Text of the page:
Tuesday, May 1, 2012


Ashtanga is steeped in purity.

We're taking part in a tradition that is at once a social, cultural, mythic, and philosophic stew of ideas about pure and impure that has, what's more, now been lashed to a Western capitalist work ethic myth — "Get to the top through hard work."

The root texts that inform and shape our practice, the Vedas, Upanishads, Puranas, the Mahabharata and the Ramayana, as well as Patanjali's Yoga Sutras and subsequent Hatha Yoga texts, are infused with the idea of moving between states of purity and impurity.

Consequently we're told that the practice of Ashtanga purifies the body and the mind.

Rather paradoxically and recursively, purity itself is also one of the means to that end — we practice becoming more pure in order to become more pure.

What's interesting and often rarely discussed is that the idea of pure and impure is one dependent on constant failure.

"Purity," such as it is, is continuously and forever encroached upon by impurity, whether it's thought, deed, or emotion, so much so that we then must practice this ritual act of purification (that is, whatever series) six days a week, for a long time (As Patanjali says, "Sa tu dirgha kala ... ").

What's compelling is that Shiva in ultimate samadhi (purification) is just as much a problem to us and the universe at large as when he's wild-eyed and destructive (impure).

To paraphrase Wendy Doniger in her book on Shiva, it's this friction that results from the movement between pure and impure — rather than the absolute banishment of one or the other state — that generates the heat of practice.

Where does that leave Ashtangis? As the cliche goes, "I can't x because I have to practice tomorrow."

The danger is that the choice to say no to typical recreational past-times can be deformed into self-mortification. It can become a refusal to participate in relationships, and even a refusal to take part in one's dharma.

(My favorite quote from Mysore, for example: "I don't want to have children until Guruji's given me third series.")

Also importantly, how do I know when I'm pure enough? What does purity look and feel like?

Can I update my Facebook profile from "Impure" to "Pure" accordingly?

When I'm pure, can I stop doing the various series? For example, for the last 30 years of his life Guruji didn't practice first through sixth series.

Purity is an aspect of this practice I certainly never took too seriously; in fact, I generally associate ideas of pure and impure with their use in the West — that is, to accompany genocide (racial, ethnic, and religious "purity," and the corollary that follows, "cleansing.")

As I've said before, I love comic books, and so I appreciate and savor the adolescent wish-fulfillment inherent in supernatural saviour figures (superheroes, gurus as parent-figures, and white-bearded sky-gods) and ultimate, transcendent states that are categorically other and different from our experience of reality now (that is, Avenger's Mansion or Heaven).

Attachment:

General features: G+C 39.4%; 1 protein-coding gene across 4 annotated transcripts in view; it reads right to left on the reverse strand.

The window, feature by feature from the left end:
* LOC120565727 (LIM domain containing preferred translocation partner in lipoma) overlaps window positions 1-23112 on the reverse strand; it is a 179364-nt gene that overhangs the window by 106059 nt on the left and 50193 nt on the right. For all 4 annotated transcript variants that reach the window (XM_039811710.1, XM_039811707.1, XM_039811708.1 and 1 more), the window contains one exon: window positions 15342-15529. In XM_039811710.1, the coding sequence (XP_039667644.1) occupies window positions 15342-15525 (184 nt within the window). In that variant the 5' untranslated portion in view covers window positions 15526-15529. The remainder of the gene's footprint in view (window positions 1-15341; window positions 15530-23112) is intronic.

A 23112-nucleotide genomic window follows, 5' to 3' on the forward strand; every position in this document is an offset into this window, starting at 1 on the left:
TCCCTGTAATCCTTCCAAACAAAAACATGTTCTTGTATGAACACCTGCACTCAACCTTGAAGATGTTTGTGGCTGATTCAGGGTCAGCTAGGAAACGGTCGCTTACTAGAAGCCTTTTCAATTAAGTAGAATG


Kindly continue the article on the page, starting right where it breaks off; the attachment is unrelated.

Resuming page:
I don't think we can expect a final state of ultimate and perfect purification.

There is no ultimate freedom from the mind or thoughts, as though yoga practice is to climb up the wall from your thoughts and then kick away the ladder.

So what use, then, are models and systems of purification?

One model, for example, is the Ari Shadvarga or shad ripus, a Brahminical favorite that descends from the Atharva Veda.

(We could pick from your favorite list, such as the Seven Deadly Sins or the Near/Far Enemies to the Brahma Viharas.)

The Ari Shadvarga are commonly known as the Six Enemies or Six Poisons, and they are lust - kāma, anger - krodha, greed - lobha, delusion - moha, arrogance - mada, and jealously - mātsarya.

They're often considered "enemies," which creates a relationship of struggle — "We must defeat our subconscious enemies."

In this use, both "enemy" and "poison" must be entreated with — they aren't banished or erased so much as they're purified, detoxified, or transmuted.

It was through my Crossfit and training experience that I was first exposed to the idea of hormesis.

Hormesis is defined as "a theoretical phenomenon of dose-response relationships in which something that produces harmful biological effects at moderate to high doses may produce beneficial effects at low doses."

With regards to Crossfit and training in general, if you move very heavy weights very far, and very quickly, it can shock or deplete your system enough to kill you.

At the right doses, however, these weights, distances, and speeds elicit an adaptive response and make you stronger, faster and more durable.

So rather than an ultimate victory, transcendence, shedding, or leaving behind of these "enemies" or "poisonous" thoughts and emotions, the Ari Shadvarga serve to shock us, stimulate us, provoke us, and spur us. 

That is, they spark us into deeper and more expansive growth and evolution.

The Ari Shadvarga, our "impurities" and "poisons," can be painful.

Our practice of Yoga then helps enfold them into an adaptive process in an ever-deepening and ever-unfinished process, as they ask us again and again to rise to the challenge, to be better and greater.